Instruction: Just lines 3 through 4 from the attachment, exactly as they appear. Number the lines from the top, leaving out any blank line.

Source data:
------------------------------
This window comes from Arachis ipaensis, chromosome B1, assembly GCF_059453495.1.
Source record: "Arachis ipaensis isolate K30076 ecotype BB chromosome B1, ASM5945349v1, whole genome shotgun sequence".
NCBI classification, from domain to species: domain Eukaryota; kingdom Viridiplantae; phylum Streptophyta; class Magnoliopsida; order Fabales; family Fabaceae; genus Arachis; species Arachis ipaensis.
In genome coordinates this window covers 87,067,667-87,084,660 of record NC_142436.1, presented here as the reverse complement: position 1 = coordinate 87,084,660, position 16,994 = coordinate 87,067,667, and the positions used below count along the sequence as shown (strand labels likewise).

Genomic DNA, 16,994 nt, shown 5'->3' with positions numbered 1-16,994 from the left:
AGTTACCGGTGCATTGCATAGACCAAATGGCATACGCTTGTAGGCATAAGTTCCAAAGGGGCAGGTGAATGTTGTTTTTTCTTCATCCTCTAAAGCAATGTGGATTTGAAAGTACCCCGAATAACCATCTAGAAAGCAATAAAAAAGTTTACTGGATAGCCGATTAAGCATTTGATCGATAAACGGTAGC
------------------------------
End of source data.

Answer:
NCBI classification, from domain to species: domain Eukaryota; kingdom Viridiplantae; phylum Streptophyta; class Magnoliopsida; order Fabales; family Fabaceae; genus Arachis; species Arachis ipaensis.
In genome coordinates this window covers 87,067,667-87,084,660 of record NC_142436.1, presented here as the reverse complement: position 1 = coordinate 87,084,660, position 16,994 = coordinate 87,067,667, and the positions used below count along the sequence as shown (strand labels likewise).